Spanish traditions in UNESCO World Heritage list

Well, there are many world heritage sites in Spain, but this year the United Nations Educational, Scientific and Cultural Organization (UNESCO) has listed Spanish traditions: Flamenco, the Mediterranean diet, the Castell human tower, falconry and the ‘Canto de Sibilia’ from Majorca in its list of intangible cultural heritage.

All those latest additions in the UNESCO list are worthy of their consideration.  Flamenco, a gypsy style of music and dance is very much attached to the regions of southern Spain. Its inclusion has been greeted by Andalucian Flamenco Agency and many artists in Spain.

This is the second time that the Govt. of Spain had included flamenco as a candidature for UNESCO’s World Cultural Heritage. It has been declared one of the masterpieces of the Oral and Intangible Heritage of Humanity.

UNESCO: Intangible cultural heritage does not only represent inherited traditions from the past but also contemporary rural and urban practices in which diverse cultural groups take part.

Mediterranean diet among Spanish traditions

By declaring such traditions as cultural heritage the UN organisation encourages local communities to protect them. Hence, Spanish flamenco can rightly be noted as the essence of Spain, the life and soul of Andalucia!  Read more about Flamenco here

A visit to Spain and more particularly the southern Spain gives you an excellent chance to savour some of the finest Mediterranean cuisines, which is an integral part of Spanish traditions. In modern times, the diet is changing throughout the Mediterranean world and so the importance to promote the traditionalistic notion of Mediterranean diet.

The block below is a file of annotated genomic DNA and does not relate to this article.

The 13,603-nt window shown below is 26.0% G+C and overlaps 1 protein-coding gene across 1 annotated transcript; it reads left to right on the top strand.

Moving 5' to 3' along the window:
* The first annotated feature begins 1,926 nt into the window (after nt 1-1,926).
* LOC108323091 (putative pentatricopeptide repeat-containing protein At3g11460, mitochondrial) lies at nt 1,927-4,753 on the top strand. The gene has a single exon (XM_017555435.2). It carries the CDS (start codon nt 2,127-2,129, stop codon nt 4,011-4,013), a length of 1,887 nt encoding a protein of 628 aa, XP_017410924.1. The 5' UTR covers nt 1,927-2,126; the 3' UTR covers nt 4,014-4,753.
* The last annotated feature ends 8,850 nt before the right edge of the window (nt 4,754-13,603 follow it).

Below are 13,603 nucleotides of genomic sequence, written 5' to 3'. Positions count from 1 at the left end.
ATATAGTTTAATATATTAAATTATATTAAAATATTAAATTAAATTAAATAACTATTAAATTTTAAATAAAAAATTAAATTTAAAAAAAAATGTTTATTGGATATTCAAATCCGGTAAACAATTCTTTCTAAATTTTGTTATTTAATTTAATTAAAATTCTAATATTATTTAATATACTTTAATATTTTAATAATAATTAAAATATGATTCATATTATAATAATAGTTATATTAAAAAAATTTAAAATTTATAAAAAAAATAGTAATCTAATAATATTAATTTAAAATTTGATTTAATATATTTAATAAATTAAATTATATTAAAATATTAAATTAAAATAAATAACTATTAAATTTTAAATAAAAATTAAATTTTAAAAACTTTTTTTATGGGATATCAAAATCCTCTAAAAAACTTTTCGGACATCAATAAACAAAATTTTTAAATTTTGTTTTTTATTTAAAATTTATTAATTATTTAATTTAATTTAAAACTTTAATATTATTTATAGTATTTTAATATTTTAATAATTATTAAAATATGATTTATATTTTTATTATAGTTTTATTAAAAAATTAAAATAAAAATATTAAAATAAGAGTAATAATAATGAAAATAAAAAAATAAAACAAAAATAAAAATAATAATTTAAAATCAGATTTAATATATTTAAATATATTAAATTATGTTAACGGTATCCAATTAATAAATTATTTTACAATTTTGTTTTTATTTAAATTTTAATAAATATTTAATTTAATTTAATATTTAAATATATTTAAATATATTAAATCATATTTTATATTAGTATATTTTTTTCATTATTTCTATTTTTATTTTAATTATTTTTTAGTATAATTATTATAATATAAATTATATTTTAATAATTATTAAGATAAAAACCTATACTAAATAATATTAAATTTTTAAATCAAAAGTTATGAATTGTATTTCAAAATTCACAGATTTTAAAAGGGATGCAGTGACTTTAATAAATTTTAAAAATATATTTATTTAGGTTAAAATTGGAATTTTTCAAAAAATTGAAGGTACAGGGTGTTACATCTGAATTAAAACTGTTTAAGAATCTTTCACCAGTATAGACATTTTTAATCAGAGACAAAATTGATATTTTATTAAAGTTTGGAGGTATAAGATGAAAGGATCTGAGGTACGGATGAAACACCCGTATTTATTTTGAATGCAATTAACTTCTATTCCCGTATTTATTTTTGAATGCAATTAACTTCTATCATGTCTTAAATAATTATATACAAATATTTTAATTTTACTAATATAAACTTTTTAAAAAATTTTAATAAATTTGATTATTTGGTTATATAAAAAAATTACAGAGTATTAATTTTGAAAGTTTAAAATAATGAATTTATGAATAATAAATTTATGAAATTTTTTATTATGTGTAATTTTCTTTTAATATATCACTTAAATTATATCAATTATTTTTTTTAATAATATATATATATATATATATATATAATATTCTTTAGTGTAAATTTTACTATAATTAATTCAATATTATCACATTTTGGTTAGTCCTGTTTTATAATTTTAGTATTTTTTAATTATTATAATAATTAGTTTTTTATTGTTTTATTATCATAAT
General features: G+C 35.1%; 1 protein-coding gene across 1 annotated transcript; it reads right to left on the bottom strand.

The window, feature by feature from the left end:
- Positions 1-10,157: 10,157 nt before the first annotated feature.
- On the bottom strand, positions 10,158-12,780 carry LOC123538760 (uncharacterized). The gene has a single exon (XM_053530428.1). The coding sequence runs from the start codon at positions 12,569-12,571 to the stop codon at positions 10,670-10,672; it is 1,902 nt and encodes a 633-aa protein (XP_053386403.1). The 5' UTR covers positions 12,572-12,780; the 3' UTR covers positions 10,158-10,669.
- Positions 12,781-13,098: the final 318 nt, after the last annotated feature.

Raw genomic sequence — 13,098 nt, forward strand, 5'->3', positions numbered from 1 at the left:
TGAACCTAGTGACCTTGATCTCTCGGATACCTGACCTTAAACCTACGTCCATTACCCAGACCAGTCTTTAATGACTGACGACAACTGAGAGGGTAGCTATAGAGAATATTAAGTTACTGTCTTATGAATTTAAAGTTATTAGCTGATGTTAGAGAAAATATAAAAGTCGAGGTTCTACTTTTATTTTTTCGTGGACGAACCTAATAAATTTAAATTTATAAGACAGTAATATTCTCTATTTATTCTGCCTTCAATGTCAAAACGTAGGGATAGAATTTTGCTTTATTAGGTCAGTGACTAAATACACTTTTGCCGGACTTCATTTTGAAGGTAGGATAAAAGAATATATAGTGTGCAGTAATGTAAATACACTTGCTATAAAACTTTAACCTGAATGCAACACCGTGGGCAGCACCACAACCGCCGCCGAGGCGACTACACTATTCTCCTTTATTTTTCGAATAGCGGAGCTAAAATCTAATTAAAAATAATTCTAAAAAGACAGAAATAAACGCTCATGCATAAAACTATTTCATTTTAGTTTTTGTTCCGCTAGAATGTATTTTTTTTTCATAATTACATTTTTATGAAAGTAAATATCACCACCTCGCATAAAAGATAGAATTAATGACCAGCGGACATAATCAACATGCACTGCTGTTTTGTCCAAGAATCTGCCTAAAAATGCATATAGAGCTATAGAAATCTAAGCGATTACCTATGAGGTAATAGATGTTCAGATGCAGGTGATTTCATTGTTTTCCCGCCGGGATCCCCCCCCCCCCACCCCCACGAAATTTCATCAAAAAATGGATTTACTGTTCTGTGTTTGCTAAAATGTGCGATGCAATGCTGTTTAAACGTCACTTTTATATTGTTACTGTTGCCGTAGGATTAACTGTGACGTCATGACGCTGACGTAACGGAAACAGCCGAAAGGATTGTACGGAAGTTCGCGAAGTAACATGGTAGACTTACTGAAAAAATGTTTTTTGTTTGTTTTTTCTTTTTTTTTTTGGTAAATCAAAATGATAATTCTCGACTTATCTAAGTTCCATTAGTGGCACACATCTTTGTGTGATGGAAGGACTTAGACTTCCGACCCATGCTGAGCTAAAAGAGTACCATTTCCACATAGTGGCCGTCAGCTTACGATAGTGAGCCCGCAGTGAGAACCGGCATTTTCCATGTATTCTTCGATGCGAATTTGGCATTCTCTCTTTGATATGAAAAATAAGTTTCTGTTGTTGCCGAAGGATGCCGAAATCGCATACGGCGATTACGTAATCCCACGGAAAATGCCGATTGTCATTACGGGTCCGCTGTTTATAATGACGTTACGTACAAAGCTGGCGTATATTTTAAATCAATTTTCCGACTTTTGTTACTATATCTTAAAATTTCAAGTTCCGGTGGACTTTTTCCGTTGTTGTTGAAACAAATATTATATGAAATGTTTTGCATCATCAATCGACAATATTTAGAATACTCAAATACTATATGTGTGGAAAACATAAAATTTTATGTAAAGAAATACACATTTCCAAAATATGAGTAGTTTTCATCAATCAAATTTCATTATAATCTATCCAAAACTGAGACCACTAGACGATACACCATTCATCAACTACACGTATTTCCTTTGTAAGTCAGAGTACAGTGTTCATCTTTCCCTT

Mediterranean diet, which has its origin from some 9000 years ego, is not just a healthy way to eat rather, according to experts; it is in entirety an art, culture and way of life. It’s inclusion in UNESCO intangible cultural assets is just another attempt to preserve yet another Spanish tradition.

Los Castells - building human castles

The next in the list of UNESCO recognition is the ‘Canto de Sibilia’ – the Mallorcan Christmas chant. The chant is performed in churches throughout Majorca Island and one of typical regional Spanish traditions.

As per historical records, the chant was introduced in Europe during the middle Ages and came to this part of Spain with Christian conquest in somewhere around 1229. UNESCO recognised this as a deep rooted Spanish tradition which has a strong sense of cultural identity and pride of the locals.

The last two in our list of Spanish traditions recognised by UNESCO are: the “Los Castells’- a typical Spanish tradition in many parts of Catalonia which consists of building human castles, and the other one is “falconry”- the art of training falcons to hunt and return. This practice of falconry has its historical credential and has been a part of Spanish traditions and cultural heritage.

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